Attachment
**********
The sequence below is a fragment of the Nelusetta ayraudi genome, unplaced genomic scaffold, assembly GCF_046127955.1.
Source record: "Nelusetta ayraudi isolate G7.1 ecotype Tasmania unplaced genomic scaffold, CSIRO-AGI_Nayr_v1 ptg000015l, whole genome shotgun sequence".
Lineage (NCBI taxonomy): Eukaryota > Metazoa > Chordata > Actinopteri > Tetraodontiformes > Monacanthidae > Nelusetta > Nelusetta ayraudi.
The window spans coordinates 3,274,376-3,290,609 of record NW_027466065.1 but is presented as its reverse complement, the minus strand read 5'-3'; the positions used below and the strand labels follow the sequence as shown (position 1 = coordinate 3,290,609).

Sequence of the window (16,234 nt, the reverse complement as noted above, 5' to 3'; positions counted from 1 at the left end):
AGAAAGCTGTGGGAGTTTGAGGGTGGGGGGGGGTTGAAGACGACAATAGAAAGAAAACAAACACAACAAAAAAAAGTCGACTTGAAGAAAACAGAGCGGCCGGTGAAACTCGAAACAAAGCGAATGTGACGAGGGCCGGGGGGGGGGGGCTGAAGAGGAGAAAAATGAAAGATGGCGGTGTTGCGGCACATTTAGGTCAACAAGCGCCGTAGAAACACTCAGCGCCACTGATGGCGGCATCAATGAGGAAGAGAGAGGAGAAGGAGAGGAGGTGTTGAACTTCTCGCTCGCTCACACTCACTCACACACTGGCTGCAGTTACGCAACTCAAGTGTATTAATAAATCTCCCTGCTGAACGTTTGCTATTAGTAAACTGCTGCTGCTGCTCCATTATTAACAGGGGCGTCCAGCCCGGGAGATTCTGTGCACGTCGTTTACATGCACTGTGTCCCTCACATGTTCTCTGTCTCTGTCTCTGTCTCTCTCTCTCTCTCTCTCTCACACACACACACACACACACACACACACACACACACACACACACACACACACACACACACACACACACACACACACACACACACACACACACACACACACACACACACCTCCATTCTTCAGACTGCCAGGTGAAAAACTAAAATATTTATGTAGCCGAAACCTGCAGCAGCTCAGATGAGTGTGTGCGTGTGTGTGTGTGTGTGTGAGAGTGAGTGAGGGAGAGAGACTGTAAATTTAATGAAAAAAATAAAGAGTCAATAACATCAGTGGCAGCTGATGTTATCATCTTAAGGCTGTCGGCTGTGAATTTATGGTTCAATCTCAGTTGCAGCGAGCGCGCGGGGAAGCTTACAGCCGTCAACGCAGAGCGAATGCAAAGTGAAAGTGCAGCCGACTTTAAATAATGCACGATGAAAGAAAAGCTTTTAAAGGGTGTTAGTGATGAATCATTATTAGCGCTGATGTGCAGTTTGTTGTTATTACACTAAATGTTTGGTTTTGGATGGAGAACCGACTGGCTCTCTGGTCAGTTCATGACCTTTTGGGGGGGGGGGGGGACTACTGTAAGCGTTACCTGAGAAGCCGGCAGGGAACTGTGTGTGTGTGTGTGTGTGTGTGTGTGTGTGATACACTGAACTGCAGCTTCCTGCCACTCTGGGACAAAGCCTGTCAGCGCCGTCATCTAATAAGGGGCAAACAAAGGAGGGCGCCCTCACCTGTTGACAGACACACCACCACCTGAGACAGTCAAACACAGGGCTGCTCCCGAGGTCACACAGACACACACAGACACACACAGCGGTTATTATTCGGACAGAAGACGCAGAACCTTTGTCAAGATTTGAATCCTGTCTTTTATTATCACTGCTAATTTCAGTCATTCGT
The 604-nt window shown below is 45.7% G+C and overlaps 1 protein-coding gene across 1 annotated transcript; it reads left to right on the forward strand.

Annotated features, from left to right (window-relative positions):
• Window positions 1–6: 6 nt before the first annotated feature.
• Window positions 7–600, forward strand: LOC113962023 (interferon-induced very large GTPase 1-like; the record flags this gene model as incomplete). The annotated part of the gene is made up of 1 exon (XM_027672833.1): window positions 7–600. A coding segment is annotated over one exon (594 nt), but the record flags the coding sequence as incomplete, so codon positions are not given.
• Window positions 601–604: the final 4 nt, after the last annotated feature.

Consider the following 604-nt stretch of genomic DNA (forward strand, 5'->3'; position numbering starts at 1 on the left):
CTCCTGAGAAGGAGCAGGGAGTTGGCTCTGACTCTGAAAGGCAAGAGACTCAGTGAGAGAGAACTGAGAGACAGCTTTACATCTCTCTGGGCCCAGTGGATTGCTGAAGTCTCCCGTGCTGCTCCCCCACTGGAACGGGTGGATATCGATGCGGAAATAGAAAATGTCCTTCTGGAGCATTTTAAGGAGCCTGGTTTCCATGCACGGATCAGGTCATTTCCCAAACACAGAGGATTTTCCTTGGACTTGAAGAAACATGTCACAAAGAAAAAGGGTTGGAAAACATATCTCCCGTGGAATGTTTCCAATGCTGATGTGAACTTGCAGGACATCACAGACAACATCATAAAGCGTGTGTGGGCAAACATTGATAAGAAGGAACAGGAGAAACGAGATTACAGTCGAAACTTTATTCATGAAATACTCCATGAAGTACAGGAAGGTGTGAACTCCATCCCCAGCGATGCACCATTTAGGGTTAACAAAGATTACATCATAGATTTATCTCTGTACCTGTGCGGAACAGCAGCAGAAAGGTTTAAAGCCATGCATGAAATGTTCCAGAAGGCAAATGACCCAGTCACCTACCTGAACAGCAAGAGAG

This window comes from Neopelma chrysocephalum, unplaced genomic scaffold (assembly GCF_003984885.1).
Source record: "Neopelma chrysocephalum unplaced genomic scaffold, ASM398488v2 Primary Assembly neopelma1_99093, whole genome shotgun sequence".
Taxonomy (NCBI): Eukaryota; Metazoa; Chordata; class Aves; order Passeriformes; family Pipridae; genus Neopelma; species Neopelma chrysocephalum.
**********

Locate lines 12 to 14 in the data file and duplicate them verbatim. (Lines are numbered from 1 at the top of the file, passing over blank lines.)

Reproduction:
Consider the following 604-nt stretch of genomic DNA (forward strand, 5'->3'; position numbering starts at 1 on the left):
CTCCTGAGAAGGAGCAGGGAGTTGGCTCTGACTCTGAAAGGCAAGAGACTCAGTGAGAGAGAACTGAGAGACAGCTTTACATCTCTCTGGGCCCAGTGGATTGCTGAAGTCTCCCGTGCTGCTCCCCCACTGGAACGGGTGGATATCGATGCGGAAATAGAAAATGTCCTTCTGGAGCATTTTAAGGAGCCTGGTTTCCATGCACGGATCAGGTCATTTCCCAAACACAGAGGATTTTCCTTGGACTTGAAGAAACATGTCACAAAGAAAAAGGGTTGGAAAACATATCTCCCGTGGAATGTTTCCAATGCTGATGTGAACTTGCAGGACATCACAGACAACATCATAAAGCGTGTGTGGGCAAACATTGATAAGAAGGAACAGGAGAAACGAGATTACAGTCGAAACTTTATTCATGAAATACTCCATGAAGTACAGGAAGGTGTGAACTCCATCCCCAGCGATGCACCATTTAGGGTTAACAAAGATTACATCATAGATTTATCTCTGTACCTGTGCGGAACAGCAGCAGAAAGGTTTAAAGCCATGCATGAAATGTTCCAGAAGGCAAATGACCCAGTCACCTACCTGAACAGCAAGAGAG

This window comes from Neopelma chrysocephalum, unplaced genomic scaffold (assembly GCF_003984885.1).